Play Ball: What Your Sports Say About Your Politics

Mike Shannon    Baseball Thumb

Every four years, the seasons of big-time sports and major league politics overlap, beginning with the Summer Olympics and ending with a U.S. presidential election. As we show, the allegiances of American sports fans say a lot about their political leanings and likelihood of voting.

With the World Series underway and the presidential election just days away, fans of sports and politics are approaching the conclusion of an epic 100 days. In addition to the Olympics, we've had the Ryder Cup, the U.S. Open, the return of the NFL and college football, and the Major League Baseball playoffs. In politics, there has been a Vice Presidential selection contest, two national conventions, four televised debates, and the daily back-and-forth horse race of a hard-fought presidential contest.

On rare occasion, the sports and political interests of Americans compete with each other, as they did on the night of the final debate, when 18.8 million citizens chose the Lions-Bears or Giants-Cards over Romney-Obama.

But more often, sports, politics, and presidencies intersect.

Richard Nixon was obsessive about the Washington Redskins, spoke in football metaphors, and often used the White House switchboard to call in plays to coach George H. Allen. George F. Allen, the son, went on to be elected as a Republican Governor and U. S. Senator from Virginia, and is running this year to recapture his old Senate seat.

George W. Bush, who once was the managing partner of the Texas Rangers, followed the box scores closely during his presidency, brought tee ball to the White House grounds and rallied the nation with his first pitch at Yankees Stadium in the aftermath of 9/11. 

Mitt Romney ran the 2002 Winter Olympics, but President Obama might be the biggest sports fan to ever occupy the White House. "When the TV is on and the president is in the room, it's usually ESPN," White House press secretary Jay Carney said in August.  Obama also is the first president who shares his March Madness brackets on national TV, hosts regular White House hoops games, and has been seen in stands at many basketball events.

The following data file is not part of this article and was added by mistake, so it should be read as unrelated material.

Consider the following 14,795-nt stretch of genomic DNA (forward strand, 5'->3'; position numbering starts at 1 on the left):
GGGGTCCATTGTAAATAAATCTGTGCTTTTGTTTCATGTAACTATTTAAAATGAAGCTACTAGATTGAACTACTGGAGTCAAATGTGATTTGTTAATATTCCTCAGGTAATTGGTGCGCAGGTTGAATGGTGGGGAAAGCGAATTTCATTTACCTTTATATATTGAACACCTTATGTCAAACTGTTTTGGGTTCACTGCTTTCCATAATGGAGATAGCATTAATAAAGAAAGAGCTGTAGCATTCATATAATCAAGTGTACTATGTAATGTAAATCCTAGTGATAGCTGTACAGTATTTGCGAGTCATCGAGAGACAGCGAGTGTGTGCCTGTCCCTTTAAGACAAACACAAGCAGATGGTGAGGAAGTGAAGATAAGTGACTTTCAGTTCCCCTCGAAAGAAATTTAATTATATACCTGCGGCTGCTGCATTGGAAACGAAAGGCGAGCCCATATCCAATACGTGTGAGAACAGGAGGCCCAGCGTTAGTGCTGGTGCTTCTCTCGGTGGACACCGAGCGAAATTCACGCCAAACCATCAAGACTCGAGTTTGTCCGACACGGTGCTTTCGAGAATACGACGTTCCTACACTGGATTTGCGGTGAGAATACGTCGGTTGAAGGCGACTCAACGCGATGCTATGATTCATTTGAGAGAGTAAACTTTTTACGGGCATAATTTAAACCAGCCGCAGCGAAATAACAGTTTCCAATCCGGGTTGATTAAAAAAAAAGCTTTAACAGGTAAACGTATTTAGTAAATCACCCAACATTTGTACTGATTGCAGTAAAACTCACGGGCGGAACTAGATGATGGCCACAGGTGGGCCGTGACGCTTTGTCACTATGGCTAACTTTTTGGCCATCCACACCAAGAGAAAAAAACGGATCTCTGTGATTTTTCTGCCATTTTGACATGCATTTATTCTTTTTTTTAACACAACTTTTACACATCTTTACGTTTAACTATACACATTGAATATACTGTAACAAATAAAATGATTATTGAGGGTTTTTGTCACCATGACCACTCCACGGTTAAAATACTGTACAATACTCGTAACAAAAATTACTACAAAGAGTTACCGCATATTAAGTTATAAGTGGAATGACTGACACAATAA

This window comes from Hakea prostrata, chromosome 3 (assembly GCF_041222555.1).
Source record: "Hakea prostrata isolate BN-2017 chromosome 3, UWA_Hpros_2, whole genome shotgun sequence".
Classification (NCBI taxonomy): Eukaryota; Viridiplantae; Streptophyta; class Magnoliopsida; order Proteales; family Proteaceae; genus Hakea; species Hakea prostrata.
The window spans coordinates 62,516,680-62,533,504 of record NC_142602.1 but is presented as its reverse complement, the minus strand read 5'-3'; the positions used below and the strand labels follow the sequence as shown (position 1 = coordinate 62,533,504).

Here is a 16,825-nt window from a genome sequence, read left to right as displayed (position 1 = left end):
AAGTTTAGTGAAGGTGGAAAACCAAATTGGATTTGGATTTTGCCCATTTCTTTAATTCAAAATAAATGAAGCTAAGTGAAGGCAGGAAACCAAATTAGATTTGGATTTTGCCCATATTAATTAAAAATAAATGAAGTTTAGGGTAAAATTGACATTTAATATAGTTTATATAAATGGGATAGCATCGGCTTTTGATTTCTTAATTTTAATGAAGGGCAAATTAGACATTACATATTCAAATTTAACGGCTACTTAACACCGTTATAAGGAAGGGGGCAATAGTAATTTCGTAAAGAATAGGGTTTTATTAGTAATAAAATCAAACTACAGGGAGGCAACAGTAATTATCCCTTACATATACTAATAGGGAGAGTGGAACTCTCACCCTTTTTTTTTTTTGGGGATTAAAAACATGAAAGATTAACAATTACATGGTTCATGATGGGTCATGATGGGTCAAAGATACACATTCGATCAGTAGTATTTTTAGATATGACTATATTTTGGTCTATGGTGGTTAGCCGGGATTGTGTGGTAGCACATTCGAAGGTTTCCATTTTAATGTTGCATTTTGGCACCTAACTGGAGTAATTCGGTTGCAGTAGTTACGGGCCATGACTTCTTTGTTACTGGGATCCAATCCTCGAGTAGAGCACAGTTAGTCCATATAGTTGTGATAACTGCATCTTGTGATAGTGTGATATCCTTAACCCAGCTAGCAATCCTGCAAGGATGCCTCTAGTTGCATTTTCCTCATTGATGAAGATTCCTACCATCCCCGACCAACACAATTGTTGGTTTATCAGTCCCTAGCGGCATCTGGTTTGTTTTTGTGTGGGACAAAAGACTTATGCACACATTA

Sports have even become part of political analysis.  Pollsters have identified Soccer Moms andNASCAR Dads as key voting blocs. Nate Silver, the New York Times chief election prognosticator, began his career as a leading baseball statistician and has brought sabermetric modeling into electoral predictions.  Political analyst George Will is a baseball fanatic, wrote a book about it, and calls baseball “the right sport for a democracy.”

Sports are also playing a role in this year’s presidential campaign.

The candidates weighed in on the NFL referee lockout, Romney appeared at the London Olympics and a NASCAR race, and Obama has been interviewed several times by ESPN. Both candidates arereportedly seeking to join the Monday Night Football broadcast on the eve of the election.

Even a fictional sports drama has created presidential campaign drama – Mitt Romney has adopted the Friday Night Lights slogan “Clear Eyes, Full Hearts, Can’t Lose” and was endorsed by the book’s author Buzz Bissinger, a longtime Democrat. This caused Hollywood director-producer Peter Berg -- of the TV series and movie based on the book – to strike back with a letter attacking Governor Romney.

Sports Fans are More Likely to Vote

Perhaps political candidates have always intuitively known what we learned in our research:  that sports fans are more likely to vote than non-fans. This is clear in the chart “Politics of Sports Fans” (above) which shows fan bubbles for most sports floating toward the top of the space in high turnout territory.

The chart, based on an analysis of over 200,000 interviews conducted by Scarborough Research, also shows that high-turnout Republicans favor the PGA Tour, NASCAR, and college football. The NFL, Olympics, college basketball, and Major League Baseball fall in the middle, with just a slight tilt to the right. On the other hand, Democrats are more likely to gravitate to the NBA, tennis and soccer.

President Obama and his campaign team (who are avid consumers of Scarborough data) know that golfers and college basketball fans are high turnout Republicans while professional basketball fans are more likely to be Democrats.  Obama’s well publicized schedule of golf, March Madness brackets, and pick-up hoops amounts to “sports triangulation” – an appeal to both Republicans and Democrats in an effort to reach the middle. (To hold his golfing base, Romney countered with an endorsement from Jack Nicklaus – if elected, he would be the first non-golfing president in decades.)

Defecting Republican golfers and college sports fans were a key part of Obama’s winning coalition in 2008. Will we see him, like Bob Hope, holding his favorite golf club on stage at campaign rallies in the closing days? Unlikely. But with the presidential contest tied going into in the 18th hole, it might not be a bad idea.


(Co-authored by Will Feltus, the Senior Vice President for media research and planning at National Media in Alexandria, Virginia.)